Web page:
By Alanna Nash
Updated April 14, 1995 at 04:00 AM EDT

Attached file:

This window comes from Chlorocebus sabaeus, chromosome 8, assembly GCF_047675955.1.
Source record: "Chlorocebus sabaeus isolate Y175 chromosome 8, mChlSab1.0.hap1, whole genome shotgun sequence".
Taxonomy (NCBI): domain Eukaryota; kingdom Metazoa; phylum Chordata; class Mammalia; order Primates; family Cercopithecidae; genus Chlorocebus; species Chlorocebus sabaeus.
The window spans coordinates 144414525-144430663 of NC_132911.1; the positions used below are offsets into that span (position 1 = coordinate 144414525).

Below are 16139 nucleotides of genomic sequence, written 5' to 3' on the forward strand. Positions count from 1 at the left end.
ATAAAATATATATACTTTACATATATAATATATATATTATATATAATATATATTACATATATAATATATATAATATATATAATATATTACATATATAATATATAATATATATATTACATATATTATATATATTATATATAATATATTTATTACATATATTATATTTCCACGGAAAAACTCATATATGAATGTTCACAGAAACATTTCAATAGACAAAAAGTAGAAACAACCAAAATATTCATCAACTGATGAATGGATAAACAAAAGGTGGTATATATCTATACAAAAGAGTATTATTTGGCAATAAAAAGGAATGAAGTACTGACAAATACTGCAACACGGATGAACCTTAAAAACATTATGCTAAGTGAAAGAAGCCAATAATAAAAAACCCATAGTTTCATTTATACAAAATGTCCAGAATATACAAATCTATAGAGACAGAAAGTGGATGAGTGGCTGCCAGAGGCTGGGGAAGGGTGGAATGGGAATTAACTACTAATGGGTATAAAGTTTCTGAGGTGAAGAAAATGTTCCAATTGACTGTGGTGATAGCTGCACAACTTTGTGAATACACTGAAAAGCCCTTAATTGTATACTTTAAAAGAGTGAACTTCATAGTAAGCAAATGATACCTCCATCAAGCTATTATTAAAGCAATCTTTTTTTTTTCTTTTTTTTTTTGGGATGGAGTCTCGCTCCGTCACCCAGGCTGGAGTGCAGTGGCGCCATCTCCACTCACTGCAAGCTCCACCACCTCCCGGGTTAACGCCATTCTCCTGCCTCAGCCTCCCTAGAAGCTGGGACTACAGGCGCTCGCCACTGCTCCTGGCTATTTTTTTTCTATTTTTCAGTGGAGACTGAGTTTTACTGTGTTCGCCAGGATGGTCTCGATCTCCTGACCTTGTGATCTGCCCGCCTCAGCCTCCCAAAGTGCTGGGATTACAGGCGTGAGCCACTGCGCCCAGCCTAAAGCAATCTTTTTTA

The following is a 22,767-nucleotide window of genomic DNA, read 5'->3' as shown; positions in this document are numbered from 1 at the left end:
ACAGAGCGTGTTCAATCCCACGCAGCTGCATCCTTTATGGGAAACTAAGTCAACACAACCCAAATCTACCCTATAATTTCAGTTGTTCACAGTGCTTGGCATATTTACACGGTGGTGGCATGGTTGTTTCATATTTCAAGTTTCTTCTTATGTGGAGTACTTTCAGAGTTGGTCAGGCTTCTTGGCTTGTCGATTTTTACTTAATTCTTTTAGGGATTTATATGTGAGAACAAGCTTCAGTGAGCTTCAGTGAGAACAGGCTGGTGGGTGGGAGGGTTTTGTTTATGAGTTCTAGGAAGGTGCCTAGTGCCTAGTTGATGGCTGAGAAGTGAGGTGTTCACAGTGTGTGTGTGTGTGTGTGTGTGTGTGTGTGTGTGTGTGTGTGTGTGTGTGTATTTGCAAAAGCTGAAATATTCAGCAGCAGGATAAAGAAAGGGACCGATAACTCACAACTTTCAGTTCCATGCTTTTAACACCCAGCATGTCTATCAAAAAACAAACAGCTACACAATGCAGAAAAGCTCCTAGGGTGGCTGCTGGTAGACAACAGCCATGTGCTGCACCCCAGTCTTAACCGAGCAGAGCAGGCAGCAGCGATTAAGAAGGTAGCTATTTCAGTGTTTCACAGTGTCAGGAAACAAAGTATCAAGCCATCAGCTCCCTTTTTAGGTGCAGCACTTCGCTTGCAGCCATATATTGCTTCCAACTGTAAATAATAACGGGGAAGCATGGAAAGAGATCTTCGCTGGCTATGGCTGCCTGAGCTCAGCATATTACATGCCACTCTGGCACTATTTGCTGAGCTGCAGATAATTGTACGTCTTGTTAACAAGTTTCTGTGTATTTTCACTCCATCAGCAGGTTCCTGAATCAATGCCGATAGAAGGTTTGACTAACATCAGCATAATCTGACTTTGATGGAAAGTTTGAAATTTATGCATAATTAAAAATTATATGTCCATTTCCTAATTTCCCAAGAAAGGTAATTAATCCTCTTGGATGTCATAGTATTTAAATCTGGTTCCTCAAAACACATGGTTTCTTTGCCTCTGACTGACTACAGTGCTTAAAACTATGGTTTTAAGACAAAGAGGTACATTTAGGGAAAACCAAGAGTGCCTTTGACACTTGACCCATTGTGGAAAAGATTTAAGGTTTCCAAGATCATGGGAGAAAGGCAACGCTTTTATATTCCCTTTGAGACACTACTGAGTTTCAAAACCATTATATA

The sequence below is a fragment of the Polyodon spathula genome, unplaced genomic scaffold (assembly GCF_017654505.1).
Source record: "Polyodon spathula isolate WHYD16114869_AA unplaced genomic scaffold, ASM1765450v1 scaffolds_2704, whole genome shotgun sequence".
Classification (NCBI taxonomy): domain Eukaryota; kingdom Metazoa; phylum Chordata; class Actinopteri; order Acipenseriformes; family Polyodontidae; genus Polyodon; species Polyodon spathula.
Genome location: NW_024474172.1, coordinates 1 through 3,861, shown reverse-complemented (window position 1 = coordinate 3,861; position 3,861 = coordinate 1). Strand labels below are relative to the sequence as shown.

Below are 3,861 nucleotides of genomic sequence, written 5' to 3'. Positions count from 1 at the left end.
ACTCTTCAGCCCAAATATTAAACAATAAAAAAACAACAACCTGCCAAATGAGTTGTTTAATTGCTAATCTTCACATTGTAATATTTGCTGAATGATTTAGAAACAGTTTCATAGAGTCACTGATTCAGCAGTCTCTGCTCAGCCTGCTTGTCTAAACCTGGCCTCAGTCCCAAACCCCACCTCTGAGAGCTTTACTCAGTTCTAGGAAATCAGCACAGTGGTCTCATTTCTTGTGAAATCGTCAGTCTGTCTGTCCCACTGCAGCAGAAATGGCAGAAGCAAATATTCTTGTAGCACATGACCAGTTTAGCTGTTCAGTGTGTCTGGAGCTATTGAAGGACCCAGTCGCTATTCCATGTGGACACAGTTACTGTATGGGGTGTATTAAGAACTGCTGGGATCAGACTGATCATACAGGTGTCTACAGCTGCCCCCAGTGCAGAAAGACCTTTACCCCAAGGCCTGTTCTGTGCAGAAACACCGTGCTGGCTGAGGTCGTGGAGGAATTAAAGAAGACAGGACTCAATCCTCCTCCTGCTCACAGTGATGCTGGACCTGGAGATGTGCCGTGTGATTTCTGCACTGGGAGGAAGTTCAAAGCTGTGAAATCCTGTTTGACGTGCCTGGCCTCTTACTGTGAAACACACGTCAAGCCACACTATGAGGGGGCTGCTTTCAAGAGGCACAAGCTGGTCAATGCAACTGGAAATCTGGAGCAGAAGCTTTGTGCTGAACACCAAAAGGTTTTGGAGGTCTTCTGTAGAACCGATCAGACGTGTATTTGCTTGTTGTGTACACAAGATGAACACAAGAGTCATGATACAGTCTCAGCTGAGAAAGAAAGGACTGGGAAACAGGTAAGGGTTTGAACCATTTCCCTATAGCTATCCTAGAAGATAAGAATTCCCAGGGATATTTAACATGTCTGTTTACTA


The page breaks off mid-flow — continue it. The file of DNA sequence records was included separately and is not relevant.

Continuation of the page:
Waylon Jennings, the leader of the 1970s ”outlaw movement” in country music and a man whose personal style substantially influenced Nashville’s way of making records, was attending an industry event when a disc jockey from a Young Country station glad-handed his way through the room. ”When he got to me,” Jennings mused recently, ”he asked me who I was. I said, ‘I’m the one who gave you your job.”’ Jennings, who occasionally records with buddies Willie Nelson, Johnny Cash, and Kris Kristofferson as the Highwaymen, doesn’t get played much on radio anymore. But on THE ROAD GOES ON FOREVER (Liberty), the Highwaymen’s third album in 10 years, Jennings and company have a lesson or two for country’s young guns-and for an audience that may consider them has-beens. The idea for the Highwaymen began when Jennings, Nelson, and Kristofferson went to Switzerland in 1984 to appear on a Johnny Cash TV special. The four jammed together for several nights and decided to record an album as part of a natural evolution: All four were longtime friends, and each had performed the others’ songs many times. The name of the impromptu group came both from a spin on their ”outlaw” image, gleaned from their renegade approach to commercial country music (spare instrumental backing, a blending of styles, and reliance on original left-field material), and from the first album’s arresting title song, ”Highwayman” (1985), which told the story of one soul wandering through four reincarnations. Spooky, powerful, and vaguely spiritual, that single won a Grammy and established the Highwaymen’s interlocking themes-a call for humanity, tolerance, and respect, and the recognition of a higher power-which the Highwaymen revisited with less success on Highwayman 2 in 1990. This third record, produced by Don Was, may not be as great an album as Was coaxed from Nelson and Jennings on their recent solo outings, but it’s a solid collection of unconventional and often introspective songs by Robert Earl Keen Jr., Billy Joe and Eddy Shaver, Stephen Bruton, Kevin Welch, Steve Earle, and the four principals. Building on the tone and feel of the first efforts, the new album veers from hymn-like meditations to honky-tonk shuffles to chugging country-rockers exploring acceptance (”It Is What It Is”), self-reliance (”The Devil’s Right Hand”), and universal love (”Here Comes That Rainbow Again”). The average age of these former hellraisers is 60, but they aren’t above youthful temptations, which accounts for the album’s secondary theme: the tug of war between right and wrong, best exemplified in Keen’s gritty title song of crime and passion, and in Johnny and son John Carter Cash’s duet, the metaphysical ”Death and Hell.” In the years since their first album, most of the Highwaymen have survived wrenching personal trials, and their weathered voices-buoyed by the comfortable camaraderie that permeates this project-evoke a world of experience. There’s something thrilling about the way Kristofferson, when he takes his turn at lead vocal, rasps out, ”Time has taught me this for sure/ Time itself is the only cure,” on the healing balm of ”Everyone Gets Crazy.” The strength of most of the performances isn’t just that country’s most macho dudes aren’t afraid to show their softer sides, but that they have really lived the hard knocks of which they sing. That’s what’s missing from the voices of most of the young singers that Jennings’ deejay acquaintance plays. Age has nothing to do with good music, but as the Highwaymen amply prove, neither, necessarily, does youth. B+